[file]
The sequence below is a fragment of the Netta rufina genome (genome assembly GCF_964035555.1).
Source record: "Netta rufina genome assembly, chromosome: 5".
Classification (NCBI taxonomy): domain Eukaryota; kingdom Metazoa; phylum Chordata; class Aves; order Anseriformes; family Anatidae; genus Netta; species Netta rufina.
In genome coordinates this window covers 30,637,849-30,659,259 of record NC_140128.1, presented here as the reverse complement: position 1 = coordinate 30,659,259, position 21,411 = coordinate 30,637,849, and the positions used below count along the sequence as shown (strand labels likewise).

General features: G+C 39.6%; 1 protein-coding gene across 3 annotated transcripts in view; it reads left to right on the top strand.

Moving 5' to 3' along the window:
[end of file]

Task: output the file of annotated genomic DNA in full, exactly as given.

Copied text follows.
The sequence below is a fragment of the Netta rufina genome (genome assembly GCF_964035555.1).
Source record: "Netta rufina genome assembly, chromosome: 5".
Classification (NCBI taxonomy): domain Eukaryota; kingdom Metazoa; phylum Chordata; class Aves; order Anseriformes; family Anatidae; genus Netta; species Netta rufina.
In genome coordinates this window covers 30,637,849-30,659,259 of record NC_140128.1, presented here as the reverse complement: position 1 = coordinate 30,659,259, position 21,411 = coordinate 30,637,849, and the positions used below count along the sequence as shown (strand labels likewise).

General features: G+C 39.6%; 1 protein-coding gene across 3 annotated transcripts in view; it reads left to right on the top strand.

Moving 5' to 3' along the window: